I plan on getting this chart laminated so that I can erase it at the end of each week, after recording the details in a file on my computer. Each time I raise my voice in anger or frustration (not when I'm hollering for someone to come in for dinner, or to come here from the other side of the house--it's all about the spirit behind it, don'tcha know?), I have to fill in a box. When telling my friend about this, she thought it was a GREAT idea, and took it one step further--she was going to do this as well, though she wanted to record what she was doing, and what her children were doing when she got frustrated and yelled. I think that's a good idea, and will do that as well.

I started this yesterday, and I am happy to say I didn't yell even one time. Holding myself accountable by having a visual record was enough to help me hold my tongue. I don't want to have to fill in those boxes! It really helped me check my attitude and be deliberate about how I interact with my children.

Which led me to this morning. Oh, my friends, my two year old woke up early and cranky. I could have given in to the urge to yell in exasperation and anger more than a few times, let me tell you! I held my tongue and stayed calm with her, though.. and that's when my second epiphany hit me: our children need us to stay in control of ourselves, especially when they are not in control of themselves. It is easy to want to behave exactly like them--but we can't do that!

I know, many parents are gonna shake their heads, "She's just now figuring this out?!" In fact, I believe Millie has spoken about this before, too. I guess it just now clicked! Not only are we to be a good example on how to deal with our emotions in a calm manner, we can also fuel their out-of-control behavior when we ourselves are not in control.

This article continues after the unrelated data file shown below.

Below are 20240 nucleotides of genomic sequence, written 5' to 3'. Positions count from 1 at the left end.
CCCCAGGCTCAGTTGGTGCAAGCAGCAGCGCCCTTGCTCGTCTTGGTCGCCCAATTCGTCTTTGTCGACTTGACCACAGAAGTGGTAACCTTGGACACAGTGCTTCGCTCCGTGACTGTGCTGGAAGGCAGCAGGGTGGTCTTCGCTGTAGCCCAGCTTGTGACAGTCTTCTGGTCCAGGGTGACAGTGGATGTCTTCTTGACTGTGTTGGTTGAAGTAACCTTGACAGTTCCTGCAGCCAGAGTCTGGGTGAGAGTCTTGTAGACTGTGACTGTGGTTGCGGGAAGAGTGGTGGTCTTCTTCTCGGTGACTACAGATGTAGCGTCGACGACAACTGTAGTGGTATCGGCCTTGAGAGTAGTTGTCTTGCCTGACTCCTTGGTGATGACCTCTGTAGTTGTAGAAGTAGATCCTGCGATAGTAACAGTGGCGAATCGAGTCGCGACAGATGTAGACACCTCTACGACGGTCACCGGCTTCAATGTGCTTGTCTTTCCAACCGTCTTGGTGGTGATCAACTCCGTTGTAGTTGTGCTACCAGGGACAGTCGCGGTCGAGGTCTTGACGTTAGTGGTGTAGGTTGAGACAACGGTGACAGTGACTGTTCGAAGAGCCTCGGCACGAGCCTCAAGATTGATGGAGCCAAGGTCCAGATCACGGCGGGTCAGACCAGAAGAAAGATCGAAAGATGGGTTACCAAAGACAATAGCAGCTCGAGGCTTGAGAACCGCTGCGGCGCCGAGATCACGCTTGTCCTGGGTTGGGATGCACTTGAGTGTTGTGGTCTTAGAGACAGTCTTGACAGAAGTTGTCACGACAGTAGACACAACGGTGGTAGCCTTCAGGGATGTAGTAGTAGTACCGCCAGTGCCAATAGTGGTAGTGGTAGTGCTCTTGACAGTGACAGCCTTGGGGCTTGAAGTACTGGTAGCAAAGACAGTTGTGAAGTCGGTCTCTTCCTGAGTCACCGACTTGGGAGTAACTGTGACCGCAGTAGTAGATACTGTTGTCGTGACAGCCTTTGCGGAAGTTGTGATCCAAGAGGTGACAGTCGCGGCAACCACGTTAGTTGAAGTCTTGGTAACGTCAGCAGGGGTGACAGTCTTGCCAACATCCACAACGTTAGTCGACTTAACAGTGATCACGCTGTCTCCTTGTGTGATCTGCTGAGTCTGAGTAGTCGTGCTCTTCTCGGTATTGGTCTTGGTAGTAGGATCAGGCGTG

I'm happy to report it is not, in fact, the end of the world.

At least, not in my house. My house is finally under some semblance of order!

(By the way--it took me five hours to get this article written up--I spent a great deal of time interacting with the children in a calm, loving manner. So if this is disjointed in its flow, please forgive me!)

Thursday, March 24, 2011

Kidney Island's "Sewer to Nowhere"

TMI for folks who are tired of hearing Mollie whine about poop!

Mollie writes:

I am not really sure how this all came about. I really didn't give a hoot about poop until I had kids, and now, thirty years later, I'm still awash in it.

For the casual reader, I'm a 58 year old diva whose children are grown. I always knew there was a life after active, hands-on motherhood, but I never realized it was the same-old same-old.

We start by cleaning up waste our babies and toddlers produce and move on to cleaning up after their pets. And just about the time the kids are on their own, and the parakeets, hedgehogs, love birds, finches, dogs and other living reminders of our kids' childhood have passed on to that big off-leash park in the sky, along comes retirement.

I'd promised myself that I'd immerse myself in sewing, crocheting, gardening, reading and napping. Well, that just hasn't happened yet. And it's been 6 years! We moved to an island in Puget Sound to get away from the rat race, and found out that we would only trade one set of fears for another.

Dealing with human waste is at the top of the block right now on the South End of Kidney Island. EVERYBODY has an opinion. and each opinion is unique, with its own DNA. In a nutshell, we all have "to go" somewhere, and where our waste "goes" is a hot topic these days.

Locally, we have a small human population (don't ask me about the deer, bunnies and those g*********g sea otters) and no sewer system. As a result, each of us, either alone, or in partnership with neighbors, have our own septic systems. Gracing our back yard is a state-of- the-art septic system complete with tanks for solid waste, liquid waste, and a series of pumps that sends our liquid waste into our drainfield, located in our front yard. Our solids are stored in a tank that gets pumped periodically into a poop-mobile, and transferred to a sewage treatment plant on the island. You'd think that that would be enough.